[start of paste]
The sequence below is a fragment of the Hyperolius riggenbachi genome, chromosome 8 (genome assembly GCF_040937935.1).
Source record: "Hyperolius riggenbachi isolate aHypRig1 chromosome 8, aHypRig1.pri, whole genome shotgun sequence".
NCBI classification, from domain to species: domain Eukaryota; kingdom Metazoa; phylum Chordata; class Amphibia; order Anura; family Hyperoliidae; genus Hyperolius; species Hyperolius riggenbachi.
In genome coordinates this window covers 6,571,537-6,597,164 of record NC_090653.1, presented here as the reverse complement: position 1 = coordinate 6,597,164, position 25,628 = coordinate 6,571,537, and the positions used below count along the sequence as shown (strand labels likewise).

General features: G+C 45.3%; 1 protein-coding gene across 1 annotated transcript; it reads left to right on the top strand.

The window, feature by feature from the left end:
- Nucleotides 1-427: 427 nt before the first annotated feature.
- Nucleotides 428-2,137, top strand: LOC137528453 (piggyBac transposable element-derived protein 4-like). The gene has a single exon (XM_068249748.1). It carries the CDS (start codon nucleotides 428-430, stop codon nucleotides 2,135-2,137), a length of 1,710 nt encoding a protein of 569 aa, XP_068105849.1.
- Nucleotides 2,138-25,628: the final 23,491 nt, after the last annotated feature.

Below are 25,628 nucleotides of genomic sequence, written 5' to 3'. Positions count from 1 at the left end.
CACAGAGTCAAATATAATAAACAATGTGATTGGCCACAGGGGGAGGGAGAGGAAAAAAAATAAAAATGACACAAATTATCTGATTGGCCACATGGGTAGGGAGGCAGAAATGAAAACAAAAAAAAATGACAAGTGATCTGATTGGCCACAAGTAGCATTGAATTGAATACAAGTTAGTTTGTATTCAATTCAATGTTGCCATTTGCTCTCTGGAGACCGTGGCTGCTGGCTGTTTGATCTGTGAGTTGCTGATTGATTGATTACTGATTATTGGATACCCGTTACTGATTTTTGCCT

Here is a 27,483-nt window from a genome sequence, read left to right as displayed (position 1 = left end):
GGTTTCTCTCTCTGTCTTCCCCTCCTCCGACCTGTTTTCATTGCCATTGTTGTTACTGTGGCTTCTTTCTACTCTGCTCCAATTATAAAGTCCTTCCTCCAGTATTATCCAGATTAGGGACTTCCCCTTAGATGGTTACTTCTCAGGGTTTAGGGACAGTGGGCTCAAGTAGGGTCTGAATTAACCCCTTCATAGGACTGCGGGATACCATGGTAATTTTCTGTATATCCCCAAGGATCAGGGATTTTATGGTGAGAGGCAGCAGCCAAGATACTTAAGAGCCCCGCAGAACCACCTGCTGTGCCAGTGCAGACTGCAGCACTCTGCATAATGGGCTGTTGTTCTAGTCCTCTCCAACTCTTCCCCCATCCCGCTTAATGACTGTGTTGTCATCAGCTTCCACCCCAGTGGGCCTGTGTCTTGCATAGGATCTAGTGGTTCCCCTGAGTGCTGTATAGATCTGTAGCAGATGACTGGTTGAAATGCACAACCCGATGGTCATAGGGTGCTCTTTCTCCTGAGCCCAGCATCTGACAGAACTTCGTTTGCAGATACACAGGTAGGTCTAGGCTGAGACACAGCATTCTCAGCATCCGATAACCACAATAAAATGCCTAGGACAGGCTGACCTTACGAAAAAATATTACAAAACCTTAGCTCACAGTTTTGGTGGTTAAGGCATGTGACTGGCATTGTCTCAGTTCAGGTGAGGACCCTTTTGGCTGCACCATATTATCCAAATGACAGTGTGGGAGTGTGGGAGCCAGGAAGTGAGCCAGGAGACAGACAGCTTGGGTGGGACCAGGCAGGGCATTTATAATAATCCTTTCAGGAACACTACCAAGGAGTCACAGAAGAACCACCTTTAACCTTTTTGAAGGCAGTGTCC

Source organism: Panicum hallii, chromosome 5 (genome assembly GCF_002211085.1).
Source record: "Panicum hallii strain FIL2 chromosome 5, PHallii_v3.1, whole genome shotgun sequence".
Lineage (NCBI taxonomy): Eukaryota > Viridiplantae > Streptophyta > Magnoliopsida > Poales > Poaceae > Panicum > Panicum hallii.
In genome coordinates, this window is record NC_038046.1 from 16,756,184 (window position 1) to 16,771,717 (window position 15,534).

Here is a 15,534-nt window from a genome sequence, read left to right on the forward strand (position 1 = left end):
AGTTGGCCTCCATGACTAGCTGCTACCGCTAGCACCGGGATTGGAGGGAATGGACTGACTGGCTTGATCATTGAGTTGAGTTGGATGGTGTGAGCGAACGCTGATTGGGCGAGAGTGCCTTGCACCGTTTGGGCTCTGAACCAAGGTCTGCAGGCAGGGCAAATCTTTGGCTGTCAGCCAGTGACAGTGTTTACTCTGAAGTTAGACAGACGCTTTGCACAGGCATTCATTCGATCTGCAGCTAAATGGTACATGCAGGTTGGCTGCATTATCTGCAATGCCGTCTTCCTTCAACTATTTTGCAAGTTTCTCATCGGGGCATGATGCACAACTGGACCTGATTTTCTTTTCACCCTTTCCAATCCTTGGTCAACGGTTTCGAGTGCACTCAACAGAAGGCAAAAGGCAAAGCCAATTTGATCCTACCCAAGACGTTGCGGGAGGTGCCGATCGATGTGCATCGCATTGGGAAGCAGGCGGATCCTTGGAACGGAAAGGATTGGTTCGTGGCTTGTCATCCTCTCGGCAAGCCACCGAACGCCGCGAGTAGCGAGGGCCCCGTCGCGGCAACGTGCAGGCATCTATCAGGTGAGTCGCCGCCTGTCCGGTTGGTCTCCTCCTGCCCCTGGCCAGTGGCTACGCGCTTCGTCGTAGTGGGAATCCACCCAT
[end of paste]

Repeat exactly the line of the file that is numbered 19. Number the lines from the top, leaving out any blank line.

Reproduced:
AGTTGGCCTCCATGACTAGCTGCTACCGCTAGCACCGGGATTGGAGGGAATGGACTGACTGGCTTGATCATTGAGTTGAGTTGGATGGTGTGAGCGAACGCTGATTGGGCGAGAGTGCCTTGCACCGTTTGGGCTCTGAACCAAGGTCTGCAGGCAGGGCAAATCTTTGGCTGTCAGCCAGTGACAGTGTTTACTCTGAAGTTAGACAGACGCTTTGCACAGGCATTCATTCGATCTGCAGCTAAATGGTACATGCAGGTTGGCTGCATTATCTGCAATGCCGTCTTCCTTCAACTATTTTGCAAGTTTCTCATCGGGGCATGATGCACAACTGGACCTGATTTTCTTTTCACCCTTTCCAATCCTTGGTCAACGGTTTCGAGTGCACTCAACAGAAGGCAAAAGGCAAAGCCAATTTGATCCTACCCAAGACGTTGCGGGAGGTGCCGATCGATGTGCATCGCATTGGGAAGCAGGCGGATCCTTGGAACGGAAAGGATTGGTTCGTGGCTTGTCATCCTCTCGGCAAGCCACCGAACGCCGCGAGTAGCGAGGGCCCCGTCGCGGCAACGTGCAGGCATCTATCAGGTGAGTCGCCGCCTGTCCGGTTGGTCTCCTCCTGCCCCTGGCCAGTGGCTACGCGCTTCGTCGTAGTGGGAATCCACCCAT